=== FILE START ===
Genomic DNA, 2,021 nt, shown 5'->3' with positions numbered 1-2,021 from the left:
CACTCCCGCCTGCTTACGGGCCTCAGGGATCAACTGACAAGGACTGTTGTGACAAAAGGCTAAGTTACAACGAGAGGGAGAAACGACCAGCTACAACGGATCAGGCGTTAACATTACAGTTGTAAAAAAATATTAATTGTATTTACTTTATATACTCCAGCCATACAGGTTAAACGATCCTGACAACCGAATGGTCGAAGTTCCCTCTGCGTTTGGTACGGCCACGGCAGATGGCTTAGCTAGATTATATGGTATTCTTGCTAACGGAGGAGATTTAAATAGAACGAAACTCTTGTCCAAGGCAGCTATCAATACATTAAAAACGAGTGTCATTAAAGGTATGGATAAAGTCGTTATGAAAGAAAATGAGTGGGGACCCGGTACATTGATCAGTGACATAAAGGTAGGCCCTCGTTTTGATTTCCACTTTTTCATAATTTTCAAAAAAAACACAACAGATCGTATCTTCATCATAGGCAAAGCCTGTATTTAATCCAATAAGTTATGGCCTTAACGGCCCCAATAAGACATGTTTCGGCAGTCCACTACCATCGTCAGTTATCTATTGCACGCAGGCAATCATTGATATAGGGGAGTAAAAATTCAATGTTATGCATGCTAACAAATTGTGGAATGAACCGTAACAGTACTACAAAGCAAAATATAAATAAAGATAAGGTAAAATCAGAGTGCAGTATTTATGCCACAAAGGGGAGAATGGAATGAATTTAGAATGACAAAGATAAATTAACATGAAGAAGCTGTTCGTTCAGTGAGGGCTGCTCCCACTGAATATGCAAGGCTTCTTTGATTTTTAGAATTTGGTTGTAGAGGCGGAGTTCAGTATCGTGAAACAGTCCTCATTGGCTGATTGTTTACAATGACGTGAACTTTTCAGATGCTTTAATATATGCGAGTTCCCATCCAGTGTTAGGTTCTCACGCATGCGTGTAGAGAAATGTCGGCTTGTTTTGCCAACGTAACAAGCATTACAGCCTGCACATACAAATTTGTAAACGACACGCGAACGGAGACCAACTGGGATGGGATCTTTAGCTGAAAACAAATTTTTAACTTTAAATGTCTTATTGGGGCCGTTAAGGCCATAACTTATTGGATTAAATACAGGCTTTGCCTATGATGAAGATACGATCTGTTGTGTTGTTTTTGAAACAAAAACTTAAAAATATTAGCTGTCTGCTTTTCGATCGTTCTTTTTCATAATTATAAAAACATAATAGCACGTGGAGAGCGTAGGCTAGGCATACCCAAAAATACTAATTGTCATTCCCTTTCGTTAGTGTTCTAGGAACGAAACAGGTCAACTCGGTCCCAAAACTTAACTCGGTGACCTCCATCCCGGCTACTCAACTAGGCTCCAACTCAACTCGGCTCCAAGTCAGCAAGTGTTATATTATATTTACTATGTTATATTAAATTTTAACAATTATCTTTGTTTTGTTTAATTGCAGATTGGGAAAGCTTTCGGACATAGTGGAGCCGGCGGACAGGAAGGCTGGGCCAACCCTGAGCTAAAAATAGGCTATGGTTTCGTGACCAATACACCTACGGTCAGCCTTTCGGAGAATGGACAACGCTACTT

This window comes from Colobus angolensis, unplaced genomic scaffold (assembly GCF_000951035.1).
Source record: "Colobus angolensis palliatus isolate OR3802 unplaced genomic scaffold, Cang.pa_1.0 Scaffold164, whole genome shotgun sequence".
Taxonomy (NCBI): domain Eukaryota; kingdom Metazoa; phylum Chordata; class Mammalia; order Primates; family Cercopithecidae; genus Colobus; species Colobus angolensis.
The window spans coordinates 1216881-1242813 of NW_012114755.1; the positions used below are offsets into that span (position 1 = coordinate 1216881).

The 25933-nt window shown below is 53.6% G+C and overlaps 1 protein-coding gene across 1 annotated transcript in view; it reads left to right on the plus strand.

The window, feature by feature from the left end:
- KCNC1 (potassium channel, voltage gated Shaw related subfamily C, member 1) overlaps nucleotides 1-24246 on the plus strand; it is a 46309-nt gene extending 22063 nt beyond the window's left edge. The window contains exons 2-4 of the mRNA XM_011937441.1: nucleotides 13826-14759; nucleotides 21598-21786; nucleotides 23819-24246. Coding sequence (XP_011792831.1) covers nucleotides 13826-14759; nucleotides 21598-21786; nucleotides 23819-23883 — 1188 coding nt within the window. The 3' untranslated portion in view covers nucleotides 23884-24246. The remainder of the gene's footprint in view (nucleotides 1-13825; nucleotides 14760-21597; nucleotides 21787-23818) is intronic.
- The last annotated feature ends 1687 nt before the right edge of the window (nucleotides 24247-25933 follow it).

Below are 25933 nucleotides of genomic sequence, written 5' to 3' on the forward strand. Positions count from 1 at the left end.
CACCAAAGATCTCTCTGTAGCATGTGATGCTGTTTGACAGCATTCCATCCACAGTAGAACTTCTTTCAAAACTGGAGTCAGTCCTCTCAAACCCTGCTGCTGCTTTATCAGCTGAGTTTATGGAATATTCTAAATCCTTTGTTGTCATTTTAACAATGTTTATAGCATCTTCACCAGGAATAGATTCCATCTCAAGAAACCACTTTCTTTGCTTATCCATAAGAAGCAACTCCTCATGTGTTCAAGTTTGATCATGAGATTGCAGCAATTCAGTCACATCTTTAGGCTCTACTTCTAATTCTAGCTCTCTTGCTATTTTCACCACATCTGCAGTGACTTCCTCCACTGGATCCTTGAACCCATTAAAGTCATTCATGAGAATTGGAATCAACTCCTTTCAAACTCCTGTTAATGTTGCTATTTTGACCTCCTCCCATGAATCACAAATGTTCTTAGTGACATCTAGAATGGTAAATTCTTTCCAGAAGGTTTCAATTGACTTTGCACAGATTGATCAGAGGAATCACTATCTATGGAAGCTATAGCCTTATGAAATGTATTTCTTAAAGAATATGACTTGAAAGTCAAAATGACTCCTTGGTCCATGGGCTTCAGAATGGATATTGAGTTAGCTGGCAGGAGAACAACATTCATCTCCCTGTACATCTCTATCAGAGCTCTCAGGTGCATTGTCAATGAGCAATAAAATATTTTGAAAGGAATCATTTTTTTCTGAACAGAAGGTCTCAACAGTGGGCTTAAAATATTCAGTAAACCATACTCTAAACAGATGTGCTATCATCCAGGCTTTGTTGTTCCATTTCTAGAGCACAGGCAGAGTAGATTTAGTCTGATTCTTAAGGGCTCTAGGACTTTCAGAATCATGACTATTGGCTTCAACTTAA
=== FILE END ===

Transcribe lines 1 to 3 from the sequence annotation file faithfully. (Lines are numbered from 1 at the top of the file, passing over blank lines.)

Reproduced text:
Genomic DNA, 2,021 nt, shown 5'->3' with positions numbered 1-2,021 from the left:
CACTCCCGCCTGCTTACGGGCCTCAGGGATCAACTGACAAGGACTGTTGTGACAAAAGGCTAAGTTACAACGAGAGGGAGAAACGACCAGCTACAACGGATCAGGCGTTAACATTACAGTTGTAAAAAAATATTAATTGTATTTACTTTATATACTCCAGCCATACAGGTTAAACGATCCTGACAACCGAATGGTCGAAGTTCCCTCTGCGTTTGGTACGGCCACGGCAGATGGCTTAGCTAGATTATATGGTATTCTTGCTAACGGAGGAGATTTAAATAGAACGAAACTCTTGTCCAAGGCAGCTATCAATACATTAAAAACGAGTGTCATTAAAGGTATGGATAAAGTCGTTATGAAAGAAAATGAGTGGGGACCCGGTACATTGATCAGTGACATAAAGGTAGGCCCTCGTTTTGATTTCCACTTTTTCATAATTTTCAAAAAAAACACAACAGATCGTATCTTCATCATAGGCAAAGCCTGTATTTAATCCAATAAGTTATGGCCTTAACGGCCCCAATAAGACATGTTTCGGCAGTCCACTACCATCGTCAGTTATCTATTGCACGCAGGCAATCATTGATATAGGGGAGTAAAAATTCAATGTTATGCATGCTAACAAATTGTGGAATGAACCGTAACAGTACTACAAAGCAAAATATAAATAAAGATAAGGTAAAATCAGAGTGCAGTATTTATGCCACAAAGGGGAGAATGGAATGAATTTAGAATGACAAAGATAAATTAACATGAAGAAGCTGTTCGTTCAGTGAGGGCTGCTCCCACTGAATATGCAAGGCTTCTTTGATTTTTAGAATTTGGTTGTAGAGGCGGAGTTCAGTATCGTGAAACAGTCCTCATTGGCTGATTGTTTACAATGACGTGAACTTTTCAGATGCTTTAATATATGCGAGTTCCCATCCAGTGTTAGGTTCTCACGCATGCGTGTAGAGAAATGTCGGCTTGTTTTGCCAACGTAACAAGCATTACAGCCTGCACATACAAATTTGTAAACGACACGCGAACGGAGACCAACTGGGATGGGATCTTTAGCTGAAAACAAATTTTTAACTTTAAATGTCTTATTGGGGCCGTTAAGGCCATAACTTATTGGATTAAATACAGGCTTTGCCTATGATGAAGATACGATCTGTTGTGTTGTTTTTGAAACAAAAACTTAAAAATATTAGCTGTCTGCTTTTCGATCGTTCTTTTTCATAATTATAAAAACATAATAGCACGTGGAGAGCGTAGGCTAGGCATACCCAAAAATACTAATTGTCATTCCCTTTCGTTAGTGTTCTAGGAACGAAACAGGTCAACTCGGTCCCAAAACTTAACTCGGTGACCTCCATCCCGGCTACTCAACTAGGCTCCAACTCAACTCGGCTCCAAGTCAGCAAGTGTTATATTATATTTACTATGTTATATTAAATTTTAACAATTATCTTTGTTTTGTTTAATTGCAGATTGGGAAAGCTTTCGGACATAGTGGAGCCGGCGGACAGGAAGGCTGGGCCAACCCTGAGCTAAAAATAGGCTATGGTTTCGTGACCAATACACCTACGGTCAGCCTTTCGGAGAATGGACAACGCTACTT

This window comes from Colobus angolensis, unplaced genomic scaffold (assembly GCF_000951035.1).